Excerpt from Hypothyroid Mom - Top 5 Reasons Doctors Fail To Diagnose Hypothyroidism...
"Mary Shomon, author of the book that changed my life Living Well With Hypothyroidism, shared this important list of recommended lab tests.
Thyroid Tests "Normal" But You Don't Feel Well?
If you're undiagnosed, or a thyroid patient taking thyroid hormone replacement medications, being in the "normal" range does not mean you feel well, or that your treatment is optimized. What levels are considered "optimal*" by many integrative physicians?
~ TSH - Typically less than 2.0
~ Free T4 - Top half of the reference range
~ Free T3 - Top half - top 25th percentile of reference range
~ Reverse T3 - Lower end of normal range
~ Thyroid Peroxidase Antibodies (TPO) - Within reference range
~ Vitamin D - Above 50
~ Ferritin - Above 60 (Above 80 if experiencing hair loss)
* we are all different, one size doesn't fit all, so these are guidelines. Your optimal levels may vary."
Just to add to that, the vitamin D listed above is in ng/mL so above 50 ng/mL converts to above 125 nmol/L.
Queen1965... Have you never had a Free T3 test? If no, insist that your doctor order Free T3, along with TSH and Free T4. Free T3 is the active hormone that's actually used by nearly every cell in our body.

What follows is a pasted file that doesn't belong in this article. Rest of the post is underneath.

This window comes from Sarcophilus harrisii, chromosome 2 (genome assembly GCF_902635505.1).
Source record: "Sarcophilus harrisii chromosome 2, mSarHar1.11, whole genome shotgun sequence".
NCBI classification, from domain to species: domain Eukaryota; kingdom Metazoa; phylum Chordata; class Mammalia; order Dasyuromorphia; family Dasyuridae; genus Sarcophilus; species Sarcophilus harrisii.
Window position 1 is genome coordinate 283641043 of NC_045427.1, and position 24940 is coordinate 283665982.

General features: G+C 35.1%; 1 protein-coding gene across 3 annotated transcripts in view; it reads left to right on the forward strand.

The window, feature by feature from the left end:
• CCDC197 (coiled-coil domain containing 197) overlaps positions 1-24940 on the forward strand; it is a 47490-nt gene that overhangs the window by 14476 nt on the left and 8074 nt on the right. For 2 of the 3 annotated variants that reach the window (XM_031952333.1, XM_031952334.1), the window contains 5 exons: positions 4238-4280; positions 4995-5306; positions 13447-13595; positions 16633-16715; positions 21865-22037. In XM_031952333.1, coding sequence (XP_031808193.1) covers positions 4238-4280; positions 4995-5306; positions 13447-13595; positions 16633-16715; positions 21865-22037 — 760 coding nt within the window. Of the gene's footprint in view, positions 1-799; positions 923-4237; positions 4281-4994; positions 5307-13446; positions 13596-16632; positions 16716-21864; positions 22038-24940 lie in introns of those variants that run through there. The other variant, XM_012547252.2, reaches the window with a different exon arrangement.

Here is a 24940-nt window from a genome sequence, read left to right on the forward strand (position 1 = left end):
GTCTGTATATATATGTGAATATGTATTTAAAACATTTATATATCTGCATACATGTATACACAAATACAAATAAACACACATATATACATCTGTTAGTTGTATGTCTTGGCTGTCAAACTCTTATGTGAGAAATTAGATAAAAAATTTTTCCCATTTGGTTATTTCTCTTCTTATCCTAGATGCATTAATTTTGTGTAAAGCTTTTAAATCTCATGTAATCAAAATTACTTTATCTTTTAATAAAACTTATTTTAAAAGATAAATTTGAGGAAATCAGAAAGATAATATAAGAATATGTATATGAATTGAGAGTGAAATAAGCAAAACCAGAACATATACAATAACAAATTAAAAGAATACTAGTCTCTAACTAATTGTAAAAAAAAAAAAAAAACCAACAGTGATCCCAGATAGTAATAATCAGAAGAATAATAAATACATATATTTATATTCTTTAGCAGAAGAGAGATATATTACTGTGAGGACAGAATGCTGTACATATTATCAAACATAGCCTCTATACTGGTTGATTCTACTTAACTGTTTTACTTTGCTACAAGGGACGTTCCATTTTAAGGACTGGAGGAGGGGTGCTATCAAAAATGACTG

Free T4 is considered a "storage" or "pro-hormone" and must be converted to Free T3. This is a process that our body is "supposed" to do automatically, but not all of us can do this adequately. Often, if Free T4 levels are high, we find that Free T3 levels will be too low because of inadequate conversion.
You may not be converting the Free T4 at all or you may be converting it to Reverse T3, which is a mirror image of Free T3 but is inactive and blocks Free T3 from entering the cells.
When we have inadequate Free T3, it's necessary to add a source of T3. This can be done, either by adding a T3, only, medication such as cytomel or its generic, liothyronine or by switching to a desiccated hormone, such as Armour, NatureThroid, etc.